It is hard to fathom how low interest rates have gone - negative in some cases - due to the aggressive buying across the total debt spectrum by the ECB as well as the move by investors to take risk off, having zero confidence in the ECB and BOJ to effect change in their markets.
The dollar is caught between widening yield differentials, which should support the dollar on one hand, and foreign investors taking risk off to add to their cash reserves, which in turn boosts their local currencies.
Then there is the prospect of Brexit with scare tactics being used by both sides to influence the upcoming vote, which is another reason for European investors to take risk off, also negatively impacting the markets. The U.S. markets are not immune to these issues and are also being hurt by these actions. All of these factors support a VUCA (Volatile, uncertain, complex ambiguous) environment leading to reducing risk assets.
At the same time, opportunities to profit are being created for investors willing to look beyond these issues and are able to profit from others being forced to liquidate or reduce their positions.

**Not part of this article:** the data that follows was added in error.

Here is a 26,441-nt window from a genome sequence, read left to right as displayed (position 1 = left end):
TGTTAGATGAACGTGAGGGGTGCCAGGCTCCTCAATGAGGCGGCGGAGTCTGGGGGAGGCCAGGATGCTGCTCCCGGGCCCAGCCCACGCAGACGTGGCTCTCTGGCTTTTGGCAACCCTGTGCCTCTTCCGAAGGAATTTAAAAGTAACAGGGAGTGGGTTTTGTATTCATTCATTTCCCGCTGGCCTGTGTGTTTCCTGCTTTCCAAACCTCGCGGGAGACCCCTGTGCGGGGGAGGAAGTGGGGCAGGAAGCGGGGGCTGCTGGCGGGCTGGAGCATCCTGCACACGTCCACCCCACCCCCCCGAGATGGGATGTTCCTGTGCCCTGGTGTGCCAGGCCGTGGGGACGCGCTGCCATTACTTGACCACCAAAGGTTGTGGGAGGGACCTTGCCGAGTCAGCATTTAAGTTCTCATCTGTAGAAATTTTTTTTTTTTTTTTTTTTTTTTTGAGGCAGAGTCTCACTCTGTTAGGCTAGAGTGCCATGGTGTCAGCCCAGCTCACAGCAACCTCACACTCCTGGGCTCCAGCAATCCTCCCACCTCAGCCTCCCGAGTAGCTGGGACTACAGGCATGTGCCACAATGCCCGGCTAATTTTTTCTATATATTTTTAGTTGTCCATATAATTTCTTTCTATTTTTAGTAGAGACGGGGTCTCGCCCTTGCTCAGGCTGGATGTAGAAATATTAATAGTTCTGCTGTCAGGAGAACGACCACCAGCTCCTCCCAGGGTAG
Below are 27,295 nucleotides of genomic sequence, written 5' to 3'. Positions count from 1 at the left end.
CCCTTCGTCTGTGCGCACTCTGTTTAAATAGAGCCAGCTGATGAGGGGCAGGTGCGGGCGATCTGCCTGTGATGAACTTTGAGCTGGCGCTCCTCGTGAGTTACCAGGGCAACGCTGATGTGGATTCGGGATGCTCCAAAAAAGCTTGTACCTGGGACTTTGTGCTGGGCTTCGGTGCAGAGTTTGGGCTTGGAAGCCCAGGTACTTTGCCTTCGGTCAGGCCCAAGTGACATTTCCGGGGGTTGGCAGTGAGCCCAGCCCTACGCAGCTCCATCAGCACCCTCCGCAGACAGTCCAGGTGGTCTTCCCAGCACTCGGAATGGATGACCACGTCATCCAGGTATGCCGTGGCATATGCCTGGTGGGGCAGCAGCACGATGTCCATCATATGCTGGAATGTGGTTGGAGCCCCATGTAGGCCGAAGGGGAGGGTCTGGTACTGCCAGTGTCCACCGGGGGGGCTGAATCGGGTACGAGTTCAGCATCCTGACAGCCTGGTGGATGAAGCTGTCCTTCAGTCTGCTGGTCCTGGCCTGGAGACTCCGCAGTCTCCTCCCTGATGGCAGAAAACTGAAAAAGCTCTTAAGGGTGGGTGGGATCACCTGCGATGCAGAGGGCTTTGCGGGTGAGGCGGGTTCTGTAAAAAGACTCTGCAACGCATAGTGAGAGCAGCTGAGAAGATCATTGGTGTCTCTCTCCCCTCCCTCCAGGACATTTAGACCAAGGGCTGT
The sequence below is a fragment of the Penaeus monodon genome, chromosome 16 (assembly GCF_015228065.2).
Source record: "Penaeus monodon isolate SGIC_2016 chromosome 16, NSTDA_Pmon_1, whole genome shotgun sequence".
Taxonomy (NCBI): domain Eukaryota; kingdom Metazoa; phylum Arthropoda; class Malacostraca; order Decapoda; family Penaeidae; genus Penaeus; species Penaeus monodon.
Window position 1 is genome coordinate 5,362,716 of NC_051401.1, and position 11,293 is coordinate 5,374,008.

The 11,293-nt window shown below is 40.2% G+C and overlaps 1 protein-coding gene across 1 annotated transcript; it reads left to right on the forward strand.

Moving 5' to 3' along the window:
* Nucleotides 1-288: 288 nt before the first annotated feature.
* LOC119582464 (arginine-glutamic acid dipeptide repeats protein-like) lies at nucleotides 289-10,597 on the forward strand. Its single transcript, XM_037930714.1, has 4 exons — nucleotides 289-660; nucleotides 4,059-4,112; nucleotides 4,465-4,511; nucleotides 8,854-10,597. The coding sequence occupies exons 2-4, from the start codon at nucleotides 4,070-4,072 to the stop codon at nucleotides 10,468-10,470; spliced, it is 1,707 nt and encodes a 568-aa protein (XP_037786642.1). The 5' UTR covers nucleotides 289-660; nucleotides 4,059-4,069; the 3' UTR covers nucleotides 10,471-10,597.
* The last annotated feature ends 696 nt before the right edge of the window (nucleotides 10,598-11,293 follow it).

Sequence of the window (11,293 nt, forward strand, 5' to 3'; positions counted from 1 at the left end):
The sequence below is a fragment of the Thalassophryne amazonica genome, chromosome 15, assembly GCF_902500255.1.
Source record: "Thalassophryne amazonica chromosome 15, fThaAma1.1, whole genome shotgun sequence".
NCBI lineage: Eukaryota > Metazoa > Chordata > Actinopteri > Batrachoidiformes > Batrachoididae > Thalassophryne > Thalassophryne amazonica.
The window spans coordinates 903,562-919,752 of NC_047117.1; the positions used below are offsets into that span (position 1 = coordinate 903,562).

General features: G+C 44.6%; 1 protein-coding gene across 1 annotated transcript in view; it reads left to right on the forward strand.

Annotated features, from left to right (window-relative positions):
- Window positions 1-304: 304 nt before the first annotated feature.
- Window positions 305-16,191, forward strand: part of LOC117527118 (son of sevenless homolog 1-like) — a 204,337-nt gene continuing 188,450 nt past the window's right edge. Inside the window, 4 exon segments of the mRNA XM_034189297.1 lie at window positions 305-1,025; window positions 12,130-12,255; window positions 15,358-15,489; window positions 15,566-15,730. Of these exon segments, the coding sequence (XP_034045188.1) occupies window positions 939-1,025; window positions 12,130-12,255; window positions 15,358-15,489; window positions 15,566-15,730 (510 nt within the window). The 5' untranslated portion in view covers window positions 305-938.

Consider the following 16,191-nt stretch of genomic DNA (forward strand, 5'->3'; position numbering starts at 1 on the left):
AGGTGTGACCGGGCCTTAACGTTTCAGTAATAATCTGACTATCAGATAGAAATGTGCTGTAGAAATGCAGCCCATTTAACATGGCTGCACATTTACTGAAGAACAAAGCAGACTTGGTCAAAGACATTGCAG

Let me repeat. Negative rates are bad. The implications scare investors, as it is bad for our entire financial system. It penalizes the bank's ability to make a profit, therefore inhibiting lending, the very fuel that drives the economy.
Have you thought about the impact on retirees who live off of interest income? Devastating. In fact, these actions by the financial authorities may hold back economic growth rather than boosting it as intended. The World Bank just cut its global forecast to 2.4% growth this year down from a previous forecast of 2.9% and 2.8% in 2017 down from 3.1%.
Don't expect the Fed to do anything in this environment. Our yield curve is being flattened by actions abroad which are not good for our growth. I stand by my prior comment on raising rates - "One and Done" - until possibly after the election.